Reem – Kafar Tahrim, Idlib, January 14, 2019. Photo taken by Mohamad Al-Ali.

Reem is 31 years old, and previously worked as a music teacher from a village in Idlib province. Reem now works at the Release Me center. She was arrested at a checkpoint, blindfolded, and moved to an unknown destination. She was accused of being an activist that supplied food and medicine for families of the opposition. She was transferred a few times until she found herself in a stadium. “I was scared because I was the only woman and lots of men were screaming from torture.” After a day in the stadium, the security services started to torture her, too.

Reem was transferred to a prison in Damascus where she spent the next four years. “I forced myself to forget all my memories in prison, because I don’t want to remember anything that happened there.” Reem encounters stigma from her community associated with her experiences in prison. “The question they keep asking me is ‘Have you been raped?’” She doesn’t answer the question because it’s too painful for her. “I don’t want to see anyone except the women from Release Me, because they are the only people who understand me without explaining anything.”
Fathia – Kafar Tahrim, Idlib, January 14, 2019. Photo taken by Mohamad Al-Ali.

Fathia had been raising her six children alone since her husband passed away in 2007. She was also taken from a checkpoint, accused of demonstrating, and was detained for forty-seven days. “I am an old woman, I’m sixty-five years old, how could they do that to me?” Fathia said, “they forced me to stand for forty-eight hours, and they threw water over me.” She was blindfolded most of the time and given very little food. Now that she’s been released, she rarely goes out at all, except to go to the Release Me center.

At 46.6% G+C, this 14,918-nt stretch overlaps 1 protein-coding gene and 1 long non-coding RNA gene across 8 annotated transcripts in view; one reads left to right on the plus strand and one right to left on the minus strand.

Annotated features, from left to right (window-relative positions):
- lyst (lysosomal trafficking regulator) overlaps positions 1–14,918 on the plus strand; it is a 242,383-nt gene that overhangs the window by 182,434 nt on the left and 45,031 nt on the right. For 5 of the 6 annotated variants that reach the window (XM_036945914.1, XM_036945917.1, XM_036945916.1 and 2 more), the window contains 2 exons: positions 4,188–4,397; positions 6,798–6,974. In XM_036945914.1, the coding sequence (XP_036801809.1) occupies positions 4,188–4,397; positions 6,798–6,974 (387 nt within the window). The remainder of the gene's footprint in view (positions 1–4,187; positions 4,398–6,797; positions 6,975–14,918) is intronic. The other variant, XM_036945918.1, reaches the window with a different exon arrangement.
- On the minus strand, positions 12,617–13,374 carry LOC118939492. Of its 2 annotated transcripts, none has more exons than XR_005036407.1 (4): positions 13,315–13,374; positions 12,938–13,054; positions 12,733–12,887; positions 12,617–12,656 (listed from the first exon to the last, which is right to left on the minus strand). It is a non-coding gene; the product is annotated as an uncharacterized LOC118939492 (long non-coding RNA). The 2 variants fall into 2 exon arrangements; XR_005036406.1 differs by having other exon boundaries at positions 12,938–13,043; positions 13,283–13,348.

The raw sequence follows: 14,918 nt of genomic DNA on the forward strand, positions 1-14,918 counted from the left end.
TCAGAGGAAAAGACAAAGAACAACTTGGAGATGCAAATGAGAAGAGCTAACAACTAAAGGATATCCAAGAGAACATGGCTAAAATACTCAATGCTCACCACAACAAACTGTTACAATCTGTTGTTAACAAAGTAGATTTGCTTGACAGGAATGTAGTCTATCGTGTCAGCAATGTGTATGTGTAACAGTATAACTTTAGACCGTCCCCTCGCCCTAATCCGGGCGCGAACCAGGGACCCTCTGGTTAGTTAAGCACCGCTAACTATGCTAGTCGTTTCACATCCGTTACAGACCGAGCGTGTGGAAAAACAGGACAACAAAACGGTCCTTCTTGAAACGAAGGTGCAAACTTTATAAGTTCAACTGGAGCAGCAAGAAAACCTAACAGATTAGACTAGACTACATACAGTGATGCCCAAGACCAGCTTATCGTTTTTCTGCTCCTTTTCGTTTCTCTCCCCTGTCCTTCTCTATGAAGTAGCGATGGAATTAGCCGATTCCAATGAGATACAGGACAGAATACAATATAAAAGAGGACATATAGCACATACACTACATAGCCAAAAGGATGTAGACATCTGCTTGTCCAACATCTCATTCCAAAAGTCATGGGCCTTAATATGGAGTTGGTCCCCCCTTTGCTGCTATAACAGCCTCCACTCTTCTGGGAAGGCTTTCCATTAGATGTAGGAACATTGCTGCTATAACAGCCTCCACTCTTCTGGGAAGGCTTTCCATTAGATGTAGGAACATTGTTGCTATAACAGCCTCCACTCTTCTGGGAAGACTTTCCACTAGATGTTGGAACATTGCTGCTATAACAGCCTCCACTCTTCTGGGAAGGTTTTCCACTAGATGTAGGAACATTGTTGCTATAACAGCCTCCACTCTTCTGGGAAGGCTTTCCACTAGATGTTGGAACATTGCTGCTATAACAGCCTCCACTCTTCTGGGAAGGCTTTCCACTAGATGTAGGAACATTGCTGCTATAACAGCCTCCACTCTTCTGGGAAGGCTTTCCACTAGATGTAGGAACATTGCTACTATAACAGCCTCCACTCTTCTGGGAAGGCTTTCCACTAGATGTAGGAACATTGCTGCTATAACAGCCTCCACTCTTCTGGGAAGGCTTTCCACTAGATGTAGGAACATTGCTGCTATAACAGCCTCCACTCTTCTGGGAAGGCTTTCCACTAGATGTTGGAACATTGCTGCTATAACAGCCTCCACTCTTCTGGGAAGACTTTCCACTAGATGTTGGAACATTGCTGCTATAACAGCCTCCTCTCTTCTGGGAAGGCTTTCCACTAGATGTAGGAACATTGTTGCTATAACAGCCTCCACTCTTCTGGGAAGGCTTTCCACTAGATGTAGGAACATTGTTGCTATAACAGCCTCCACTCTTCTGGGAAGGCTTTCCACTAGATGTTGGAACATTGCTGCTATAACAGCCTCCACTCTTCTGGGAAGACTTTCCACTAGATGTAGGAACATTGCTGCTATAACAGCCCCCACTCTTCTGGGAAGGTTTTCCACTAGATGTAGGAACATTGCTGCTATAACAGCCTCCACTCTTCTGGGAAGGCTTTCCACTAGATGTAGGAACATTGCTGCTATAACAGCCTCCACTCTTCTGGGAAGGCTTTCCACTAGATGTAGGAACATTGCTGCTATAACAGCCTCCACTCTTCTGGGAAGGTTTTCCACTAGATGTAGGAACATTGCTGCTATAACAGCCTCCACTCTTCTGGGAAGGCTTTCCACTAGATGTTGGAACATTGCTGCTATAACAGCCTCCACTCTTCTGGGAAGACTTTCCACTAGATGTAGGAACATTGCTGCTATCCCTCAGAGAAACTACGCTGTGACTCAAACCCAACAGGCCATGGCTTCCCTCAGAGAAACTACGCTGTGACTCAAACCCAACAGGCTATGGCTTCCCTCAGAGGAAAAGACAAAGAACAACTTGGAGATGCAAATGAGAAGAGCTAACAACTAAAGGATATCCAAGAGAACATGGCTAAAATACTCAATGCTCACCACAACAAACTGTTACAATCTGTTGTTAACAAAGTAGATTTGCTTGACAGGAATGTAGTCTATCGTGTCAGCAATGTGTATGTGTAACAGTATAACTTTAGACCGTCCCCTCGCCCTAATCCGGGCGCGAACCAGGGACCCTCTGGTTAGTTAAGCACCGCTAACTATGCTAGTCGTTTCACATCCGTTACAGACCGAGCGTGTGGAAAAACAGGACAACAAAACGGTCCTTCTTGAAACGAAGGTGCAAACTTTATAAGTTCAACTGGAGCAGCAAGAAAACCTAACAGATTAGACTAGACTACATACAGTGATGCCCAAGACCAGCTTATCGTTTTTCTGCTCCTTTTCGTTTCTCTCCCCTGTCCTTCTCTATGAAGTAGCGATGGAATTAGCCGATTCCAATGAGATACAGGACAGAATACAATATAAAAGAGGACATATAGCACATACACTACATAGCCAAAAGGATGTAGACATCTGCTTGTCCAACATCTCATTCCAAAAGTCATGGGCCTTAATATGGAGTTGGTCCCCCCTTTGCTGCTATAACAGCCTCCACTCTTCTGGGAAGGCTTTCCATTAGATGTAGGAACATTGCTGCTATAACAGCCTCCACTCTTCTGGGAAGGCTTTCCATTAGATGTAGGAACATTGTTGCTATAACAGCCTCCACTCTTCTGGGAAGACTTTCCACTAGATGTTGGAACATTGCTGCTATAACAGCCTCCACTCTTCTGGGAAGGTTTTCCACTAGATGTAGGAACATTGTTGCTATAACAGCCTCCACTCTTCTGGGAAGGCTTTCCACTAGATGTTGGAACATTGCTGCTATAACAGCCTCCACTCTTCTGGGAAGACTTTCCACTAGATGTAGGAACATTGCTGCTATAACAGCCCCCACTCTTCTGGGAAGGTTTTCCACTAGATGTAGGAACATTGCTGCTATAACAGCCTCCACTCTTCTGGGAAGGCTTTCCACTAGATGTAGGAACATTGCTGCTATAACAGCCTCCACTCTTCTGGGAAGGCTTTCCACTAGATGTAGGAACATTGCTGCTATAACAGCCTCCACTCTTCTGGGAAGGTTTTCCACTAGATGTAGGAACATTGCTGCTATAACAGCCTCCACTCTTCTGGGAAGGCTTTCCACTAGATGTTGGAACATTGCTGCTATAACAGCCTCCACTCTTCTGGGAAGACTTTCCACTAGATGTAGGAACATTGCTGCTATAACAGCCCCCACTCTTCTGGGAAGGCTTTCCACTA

All these women were tortured and imprisoned, but eventually released and returned to their families. Yet, other families still wait for news of loved ones detained by the regime. According to a report by the Syrian Network For Human Rights (SNHR), there have been at least 95,000 forcibly disappeared persons in Syria since March 2011. At least 13,608 have died due to torture between March 2011 and August 2018. Among the many prisons and detention centers run by the regime, the whereabouts of most detainees remain unknown. Amnesty International and Human Rights Watch, in addition to several others, document and continue to report about ongoing torture abuses by the Syrian regime.

Despite recent announcements listing the deaths of prisoner detainees in the summer of 2018 by the government, no relief is in sight for the those still detained. The United Nations continue to urge member states to push the Syrian regime for information. However, the regime has not entertained discussing the issue of detainees in past negotiations when it was in a weaker position, and it is highly unlikely it sees any reason to do so now. The regime is at its strongest position since the conflict began eight years ago. As the regime enjoys ongoing support from Russia and Iran, and the Arab League continues to debate readmitting Syria, there is little the opposition or other forces can do to persuade the regime that releasing detainees is in its interests.

Rana Riziq is a freelance Syrian journalist. 

Image: Photo: Kafar Tahrim, Idlib, January 14, 2019. Taken by Mohamad Al-Ali.